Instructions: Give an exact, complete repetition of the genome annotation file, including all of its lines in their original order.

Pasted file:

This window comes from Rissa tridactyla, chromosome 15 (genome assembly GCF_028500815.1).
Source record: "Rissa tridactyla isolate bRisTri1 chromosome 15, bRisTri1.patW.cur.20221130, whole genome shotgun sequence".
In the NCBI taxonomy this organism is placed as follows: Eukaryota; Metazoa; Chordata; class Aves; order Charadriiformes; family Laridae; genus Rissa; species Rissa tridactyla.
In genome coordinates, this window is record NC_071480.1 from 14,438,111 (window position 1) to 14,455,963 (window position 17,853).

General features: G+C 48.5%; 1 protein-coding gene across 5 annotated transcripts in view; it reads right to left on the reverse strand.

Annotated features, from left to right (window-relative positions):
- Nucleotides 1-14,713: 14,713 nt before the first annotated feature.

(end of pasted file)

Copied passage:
This window comes from Rissa tridactyla, chromosome 15 (genome assembly GCF_028500815.1).
Source record: "Rissa tridactyla isolate bRisTri1 chromosome 15, bRisTri1.patW.cur.20221130, whole genome shotgun sequence".
In the NCBI taxonomy this organism is placed as follows: Eukaryota; Metazoa; Chordata; class Aves; order Charadriiformes; family Laridae; genus Rissa; species Rissa tridactyla.
In genome coordinates, this window is record NC_071480.1 from 14,438,111 (window position 1) to 14,455,963 (window position 17,853).

General features: G+C 48.5%; 1 protein-coding gene across 5 annotated transcripts in view; it reads right to left on the reverse strand.

Annotated features, from left to right (window-relative positions):
- Nucleotides 1-14,713: 14,713 nt before the first annotated feature.